There might, however, be creative ways out of this budgetary bind. The White House could put its defense appropriations in the Overseas Contingency Operations fund, meant for war spending, Harrison theorized. But the skinny budget itself does not use that budgetary maneuver, and Trump’s own budget director, Mick Mulvaney, has been among the harshest critics of politicians putting normal defense outlays into the OCO and using it as a “slush fund.” (The White House did not respond to questions about how it plans to negotiate sequestration.)
Trump could get more creative, prompting congressional Republicans to break parliamentary rules to pass his budget, Stan Collender, a budget expert and executive vice president at Qorvis MSLGROUP, told me. But that seems unlikely as well. “You’d have to bastardize the reconciliation process,” Collender said. “It would require the parliamentarian being bought and paid for, or replacing him, or unanimous consent. And there isn’t unanimous consent for a reading of the Lord’s Prayer in Congress right now.”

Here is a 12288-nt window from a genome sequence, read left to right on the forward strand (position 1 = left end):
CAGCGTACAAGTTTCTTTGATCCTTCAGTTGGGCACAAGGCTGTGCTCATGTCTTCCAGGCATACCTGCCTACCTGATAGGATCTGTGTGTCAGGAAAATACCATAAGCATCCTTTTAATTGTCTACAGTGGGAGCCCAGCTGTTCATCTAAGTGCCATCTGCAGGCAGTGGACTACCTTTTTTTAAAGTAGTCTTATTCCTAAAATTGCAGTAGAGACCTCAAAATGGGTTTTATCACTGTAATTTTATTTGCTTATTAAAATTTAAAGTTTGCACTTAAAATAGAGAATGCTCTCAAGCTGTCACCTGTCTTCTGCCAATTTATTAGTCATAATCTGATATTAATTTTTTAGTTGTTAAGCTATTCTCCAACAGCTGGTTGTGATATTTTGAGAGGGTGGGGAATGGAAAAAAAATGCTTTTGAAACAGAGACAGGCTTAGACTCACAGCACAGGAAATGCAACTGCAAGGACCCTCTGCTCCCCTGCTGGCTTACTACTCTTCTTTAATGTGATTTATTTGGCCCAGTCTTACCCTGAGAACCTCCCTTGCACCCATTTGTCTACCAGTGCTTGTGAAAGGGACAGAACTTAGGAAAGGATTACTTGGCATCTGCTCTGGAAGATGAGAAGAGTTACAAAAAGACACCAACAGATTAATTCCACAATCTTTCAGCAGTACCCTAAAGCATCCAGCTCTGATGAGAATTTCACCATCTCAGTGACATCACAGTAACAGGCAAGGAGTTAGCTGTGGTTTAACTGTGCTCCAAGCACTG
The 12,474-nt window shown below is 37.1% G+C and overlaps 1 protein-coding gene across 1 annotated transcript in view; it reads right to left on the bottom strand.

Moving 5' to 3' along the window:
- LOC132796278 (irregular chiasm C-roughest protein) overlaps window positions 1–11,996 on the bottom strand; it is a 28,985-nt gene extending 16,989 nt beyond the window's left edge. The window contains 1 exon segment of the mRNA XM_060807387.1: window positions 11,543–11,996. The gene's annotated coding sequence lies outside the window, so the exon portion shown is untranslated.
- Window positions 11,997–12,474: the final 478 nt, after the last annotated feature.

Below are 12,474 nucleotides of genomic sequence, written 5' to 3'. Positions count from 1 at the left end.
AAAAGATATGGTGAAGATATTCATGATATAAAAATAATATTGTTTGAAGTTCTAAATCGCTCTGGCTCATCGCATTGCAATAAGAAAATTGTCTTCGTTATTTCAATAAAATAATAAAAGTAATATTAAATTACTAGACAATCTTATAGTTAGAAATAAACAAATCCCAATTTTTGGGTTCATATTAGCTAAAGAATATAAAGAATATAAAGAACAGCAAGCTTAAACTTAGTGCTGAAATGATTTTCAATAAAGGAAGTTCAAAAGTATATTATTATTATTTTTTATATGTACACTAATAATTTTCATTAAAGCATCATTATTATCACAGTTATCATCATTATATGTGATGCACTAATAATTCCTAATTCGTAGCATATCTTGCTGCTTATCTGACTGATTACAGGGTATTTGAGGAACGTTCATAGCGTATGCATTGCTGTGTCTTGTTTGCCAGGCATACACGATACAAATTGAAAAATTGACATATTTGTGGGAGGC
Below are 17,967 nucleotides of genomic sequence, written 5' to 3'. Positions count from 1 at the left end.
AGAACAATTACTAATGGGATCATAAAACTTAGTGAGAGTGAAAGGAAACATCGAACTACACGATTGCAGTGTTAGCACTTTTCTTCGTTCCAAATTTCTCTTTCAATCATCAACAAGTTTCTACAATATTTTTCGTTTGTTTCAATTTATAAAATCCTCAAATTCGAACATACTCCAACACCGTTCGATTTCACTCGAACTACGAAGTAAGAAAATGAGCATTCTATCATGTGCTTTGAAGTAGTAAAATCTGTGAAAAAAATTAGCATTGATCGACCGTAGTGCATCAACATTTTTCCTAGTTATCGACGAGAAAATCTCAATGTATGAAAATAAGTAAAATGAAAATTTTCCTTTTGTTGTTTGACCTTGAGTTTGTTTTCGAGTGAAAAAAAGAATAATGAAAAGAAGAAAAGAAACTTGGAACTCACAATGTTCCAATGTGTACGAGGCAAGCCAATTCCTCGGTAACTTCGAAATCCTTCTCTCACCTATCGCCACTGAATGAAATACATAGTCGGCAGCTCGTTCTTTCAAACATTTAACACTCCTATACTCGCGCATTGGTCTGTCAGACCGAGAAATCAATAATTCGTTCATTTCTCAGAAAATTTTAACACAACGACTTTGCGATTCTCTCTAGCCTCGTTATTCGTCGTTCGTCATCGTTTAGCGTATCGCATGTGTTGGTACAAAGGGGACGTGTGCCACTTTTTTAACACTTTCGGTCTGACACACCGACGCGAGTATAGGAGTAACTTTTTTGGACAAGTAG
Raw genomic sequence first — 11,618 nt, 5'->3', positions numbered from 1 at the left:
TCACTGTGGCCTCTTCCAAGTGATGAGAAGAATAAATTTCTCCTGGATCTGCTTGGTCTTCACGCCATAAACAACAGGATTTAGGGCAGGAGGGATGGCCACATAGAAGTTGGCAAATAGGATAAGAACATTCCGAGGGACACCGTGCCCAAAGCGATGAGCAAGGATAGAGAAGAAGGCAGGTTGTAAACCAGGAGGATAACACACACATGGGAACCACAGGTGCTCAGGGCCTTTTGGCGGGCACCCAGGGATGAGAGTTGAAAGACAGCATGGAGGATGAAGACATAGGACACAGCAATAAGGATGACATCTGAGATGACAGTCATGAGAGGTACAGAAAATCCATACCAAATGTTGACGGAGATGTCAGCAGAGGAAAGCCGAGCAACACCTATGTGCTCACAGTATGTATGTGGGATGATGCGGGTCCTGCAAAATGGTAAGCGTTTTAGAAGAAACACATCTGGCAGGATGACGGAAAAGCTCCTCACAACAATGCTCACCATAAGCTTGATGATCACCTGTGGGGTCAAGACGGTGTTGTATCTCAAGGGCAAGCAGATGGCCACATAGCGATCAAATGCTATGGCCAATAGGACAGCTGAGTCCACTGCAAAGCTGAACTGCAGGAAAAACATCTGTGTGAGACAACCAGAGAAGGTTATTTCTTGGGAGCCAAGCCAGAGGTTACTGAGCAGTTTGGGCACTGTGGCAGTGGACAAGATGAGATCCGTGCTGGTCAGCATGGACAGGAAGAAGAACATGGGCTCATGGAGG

Or Trump could demand that Congress pass a budget in defiance of the sequestration caps, with the White House spending money in defiance of federal law. “We’re talking about the president violating federal law, the budget office violating federal law, and the Senate majority leader flouting federal law,” Collender told me. “Trump’s base would probably enjoy that a lot. But we’re talking about lawlessness, or legislative chaos. The last time that happened with the budget was with Nixon and impoundment.”
What seems much more likely is that Trump will find himself in a similar position to Obama, and that this Congress will find itself in a similar situation to past Congresses. Dramatic proposals will soon become piddling changes. Grand budget deals will instead become a series of muddling-through continuing resolutions. Disorder, sludge, idiocy, randomness, and inertia will win out.
That is hardly taking into account the broader hurdles that Trump faces, despite Republican control of government. His blustery populism has already collided with Republicans’ small-government conservatism, raising the question of how to shrink the government without touching Medicaid, Medicare, or Social Security, or how to balance the budget while implementing massive tax cuts. Sequestration might be an important check on Trump. But it is hardly the only one.
“We very well could be headed towards a budget standoff this fall,” Harrison told me, given the need for Democratic support for the White House’s proposals. “I don’t see an easy path forward.”